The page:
Dar Moha at 81 rue Dar el Bacha serves up aromatic Franco-Moroccan cuisine: alongside well-balanced tajines and pastilla, there are fusion dishes such as baked scallops and saffron sorbet. Request a table in the walled garden by the pool (reservations are essential). Eat in splendour at Dar Yacout at 79 rue Sidi Ahmed Soussi, Arset Ihiri. This gorgeously grand restaurant has entertained the king of Spain and Will Smith (but not together) so dress to impress. Be sure to visit Le Fondouk at 55 Souk Hal Fassi, Kat Bennahïd. Dining here is an adventure, from start – being guided down a dusty alley to your table by men in cloaks bearing lanterns – to finish. Book ahead for an evening meal at Le Petit Cornichon where the menu changes daily, but the quality of the ingredients is a constant.
Stop by Cafe Le Studio at the Jardin Majorelle, for mint tea and some briouates in a pretty courtyard. Or take a more leisurely lunch at Aussie-inspired eatery Plus61, where yoghurt, cheese, bread and pasta are made in-house.
Sitting pretty upon grand leather sofas in Mamounia’s candlelit Jacques Garcia-designed lobby, sipping cool glasses of almond milk and nibbling dates, I rather wished all hotel check-in experiences could be so otherworldly. As Mr Smith passed on details about how I, Mrs Smith, would like the next morning’s Royal Hamman spa treatment, my suitcases vamooshed by a troop of robed fez-wearing bellboys, I lounged in a pleasant fug (Mamounia’s signature scent was created by world-renowned perfumier, Olivia Giacobetti), watching European high-society meander past and idly speculating whether the bijoux Gucci outlet did those pumps in their size.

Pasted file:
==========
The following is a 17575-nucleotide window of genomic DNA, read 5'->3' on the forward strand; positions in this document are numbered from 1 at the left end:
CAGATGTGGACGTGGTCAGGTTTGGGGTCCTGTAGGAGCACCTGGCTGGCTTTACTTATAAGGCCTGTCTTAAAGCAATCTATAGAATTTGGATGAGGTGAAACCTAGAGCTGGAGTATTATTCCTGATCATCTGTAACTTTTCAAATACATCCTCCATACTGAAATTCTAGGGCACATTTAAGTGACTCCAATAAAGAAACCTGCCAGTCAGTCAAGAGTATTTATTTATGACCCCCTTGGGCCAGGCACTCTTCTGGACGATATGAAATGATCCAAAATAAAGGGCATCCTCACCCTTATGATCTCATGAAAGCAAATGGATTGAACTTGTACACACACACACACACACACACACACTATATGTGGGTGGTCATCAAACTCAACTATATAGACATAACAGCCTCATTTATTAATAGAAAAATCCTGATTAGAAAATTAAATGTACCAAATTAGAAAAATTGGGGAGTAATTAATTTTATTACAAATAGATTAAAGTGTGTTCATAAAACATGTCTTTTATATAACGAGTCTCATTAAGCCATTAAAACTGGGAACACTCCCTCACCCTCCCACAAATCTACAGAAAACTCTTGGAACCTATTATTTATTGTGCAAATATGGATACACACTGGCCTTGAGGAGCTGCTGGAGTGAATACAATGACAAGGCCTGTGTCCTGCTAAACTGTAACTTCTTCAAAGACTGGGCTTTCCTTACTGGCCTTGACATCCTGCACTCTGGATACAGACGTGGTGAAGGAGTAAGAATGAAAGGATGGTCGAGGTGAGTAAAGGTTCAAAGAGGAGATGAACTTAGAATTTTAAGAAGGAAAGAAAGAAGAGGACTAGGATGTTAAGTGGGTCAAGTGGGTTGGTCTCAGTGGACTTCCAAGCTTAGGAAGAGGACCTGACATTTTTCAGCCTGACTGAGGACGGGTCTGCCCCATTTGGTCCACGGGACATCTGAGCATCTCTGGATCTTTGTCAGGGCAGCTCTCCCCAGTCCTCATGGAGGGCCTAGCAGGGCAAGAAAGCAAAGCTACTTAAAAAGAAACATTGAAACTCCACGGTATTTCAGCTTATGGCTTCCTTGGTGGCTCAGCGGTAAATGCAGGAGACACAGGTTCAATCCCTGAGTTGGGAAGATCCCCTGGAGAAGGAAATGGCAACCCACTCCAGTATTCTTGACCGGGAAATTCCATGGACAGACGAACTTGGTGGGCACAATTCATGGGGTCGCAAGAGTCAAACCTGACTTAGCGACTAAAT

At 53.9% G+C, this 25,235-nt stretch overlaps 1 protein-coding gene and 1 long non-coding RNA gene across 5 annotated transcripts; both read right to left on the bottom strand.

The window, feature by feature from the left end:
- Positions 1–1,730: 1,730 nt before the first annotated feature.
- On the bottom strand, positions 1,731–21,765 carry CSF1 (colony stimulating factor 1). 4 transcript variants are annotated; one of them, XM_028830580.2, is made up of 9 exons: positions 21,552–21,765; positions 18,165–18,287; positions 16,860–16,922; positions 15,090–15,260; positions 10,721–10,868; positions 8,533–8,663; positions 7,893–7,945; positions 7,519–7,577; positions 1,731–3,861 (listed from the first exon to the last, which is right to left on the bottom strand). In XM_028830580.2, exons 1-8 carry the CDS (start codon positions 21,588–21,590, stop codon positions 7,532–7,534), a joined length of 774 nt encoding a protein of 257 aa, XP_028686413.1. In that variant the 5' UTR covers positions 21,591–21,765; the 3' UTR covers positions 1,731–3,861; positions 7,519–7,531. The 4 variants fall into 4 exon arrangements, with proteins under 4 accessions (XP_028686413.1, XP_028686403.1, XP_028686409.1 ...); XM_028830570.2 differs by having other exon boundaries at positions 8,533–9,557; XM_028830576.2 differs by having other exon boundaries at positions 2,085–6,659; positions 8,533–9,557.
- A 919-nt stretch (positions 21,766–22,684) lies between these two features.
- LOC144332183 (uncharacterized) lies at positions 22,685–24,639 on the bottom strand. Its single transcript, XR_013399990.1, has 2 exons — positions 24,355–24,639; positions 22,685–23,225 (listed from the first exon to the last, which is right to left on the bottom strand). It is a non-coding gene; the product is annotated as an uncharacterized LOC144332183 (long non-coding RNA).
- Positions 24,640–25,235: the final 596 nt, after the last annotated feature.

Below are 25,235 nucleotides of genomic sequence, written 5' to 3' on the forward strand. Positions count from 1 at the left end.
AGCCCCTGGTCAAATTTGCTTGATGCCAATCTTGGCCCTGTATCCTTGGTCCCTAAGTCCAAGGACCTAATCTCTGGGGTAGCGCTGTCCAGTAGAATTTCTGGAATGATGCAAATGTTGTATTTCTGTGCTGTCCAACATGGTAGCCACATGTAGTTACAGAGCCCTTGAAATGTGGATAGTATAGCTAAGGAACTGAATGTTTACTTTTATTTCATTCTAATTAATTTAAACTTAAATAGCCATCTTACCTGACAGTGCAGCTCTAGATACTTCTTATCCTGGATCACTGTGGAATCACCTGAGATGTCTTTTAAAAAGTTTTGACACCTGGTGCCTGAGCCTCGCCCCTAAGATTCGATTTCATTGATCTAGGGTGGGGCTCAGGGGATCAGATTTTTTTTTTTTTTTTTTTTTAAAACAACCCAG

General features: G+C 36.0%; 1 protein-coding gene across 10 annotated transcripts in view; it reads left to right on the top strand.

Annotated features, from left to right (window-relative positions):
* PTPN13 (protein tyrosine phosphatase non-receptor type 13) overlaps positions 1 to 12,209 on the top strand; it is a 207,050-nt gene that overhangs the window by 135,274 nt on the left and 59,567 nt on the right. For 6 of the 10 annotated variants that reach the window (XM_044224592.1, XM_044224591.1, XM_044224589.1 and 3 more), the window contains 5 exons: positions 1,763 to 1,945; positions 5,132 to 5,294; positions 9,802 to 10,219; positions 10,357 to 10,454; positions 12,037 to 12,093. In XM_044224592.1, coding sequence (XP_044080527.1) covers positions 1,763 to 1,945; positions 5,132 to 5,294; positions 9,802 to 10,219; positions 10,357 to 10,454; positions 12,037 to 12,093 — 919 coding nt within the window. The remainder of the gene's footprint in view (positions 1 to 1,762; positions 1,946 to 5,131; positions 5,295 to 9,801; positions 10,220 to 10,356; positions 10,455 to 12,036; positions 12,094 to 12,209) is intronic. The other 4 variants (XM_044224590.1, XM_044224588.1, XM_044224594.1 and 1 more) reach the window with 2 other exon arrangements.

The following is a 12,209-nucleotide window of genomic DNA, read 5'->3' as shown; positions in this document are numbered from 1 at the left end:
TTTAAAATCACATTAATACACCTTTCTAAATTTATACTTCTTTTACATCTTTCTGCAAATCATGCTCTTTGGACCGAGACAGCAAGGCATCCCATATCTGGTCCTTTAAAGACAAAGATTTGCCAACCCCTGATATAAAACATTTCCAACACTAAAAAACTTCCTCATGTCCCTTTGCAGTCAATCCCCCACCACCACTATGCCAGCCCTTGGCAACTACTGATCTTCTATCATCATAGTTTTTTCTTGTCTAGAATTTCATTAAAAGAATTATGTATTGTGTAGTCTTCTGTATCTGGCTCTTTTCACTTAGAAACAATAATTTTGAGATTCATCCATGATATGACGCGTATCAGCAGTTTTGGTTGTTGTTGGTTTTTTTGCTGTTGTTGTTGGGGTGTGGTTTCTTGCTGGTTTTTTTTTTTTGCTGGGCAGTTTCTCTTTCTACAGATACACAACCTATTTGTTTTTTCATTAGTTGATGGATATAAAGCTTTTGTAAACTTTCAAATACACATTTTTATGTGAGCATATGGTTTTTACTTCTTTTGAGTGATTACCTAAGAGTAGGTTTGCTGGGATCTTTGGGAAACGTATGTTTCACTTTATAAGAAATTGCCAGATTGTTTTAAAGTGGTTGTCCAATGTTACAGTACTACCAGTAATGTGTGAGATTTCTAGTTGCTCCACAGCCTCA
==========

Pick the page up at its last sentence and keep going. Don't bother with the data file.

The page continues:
Marble pillars, bold red and white lanterns, vases laden with fresh flowers and a water fountain sprinkled with petals… A weekend spent in the lobby with just a Moroccan throw to snuggle, waiter-service Moroccan-rose deliveries from the nearby Le Churchill Bar would have been a sublime holiday on its own. Mr Smith, ever orthodox, insisted we explore the rooms.
In the Moorish-style boudoirs, you can't help but want to touch the furnishings: studded leather headboards in orange, purple and beige, hand-painted wooden doors, thick rugs and throws from the Atlas Mountains. We stayed on Mamounia’s first floor in a room luxurious, ornate and passionately Moroccan, hand-crafted mashrabiya shutters, cool white linen, stucco’d bathroom, vivid, lovingly laid tilework.
As Mr Smith ran a deep bath, availing himself of the sumptuous booty of Mamounia toiletries, I dealt with the diligent squad of housekeeping staff determined to bring gifts. My first instinct was to flip the Do Not Disturb sign, but after the fresh cherries, the still-warm cupcakes and the windblown peaches, I made an executive decision that being ‘bothered’ was rather lovely.
Now, as Mr Smith bathed, I retired to our large balcony overlooking neatly pruned gardens with a copy of Vogue and a large G&T. Distant call-to-prayer cries and the whispery buzz mopeds reminded me that Friday night medina in Marrakech was within strolling distance. After darkness we drifted down to Le Bar Italien and installed ourselves on the decadent saffron-velvet chairs, squeaking with delight that not only were we allowed to smoke a cigarette indoors, like back in the olden days when the pair of us met, but the staff were delighted to fetch packets on a silver tray.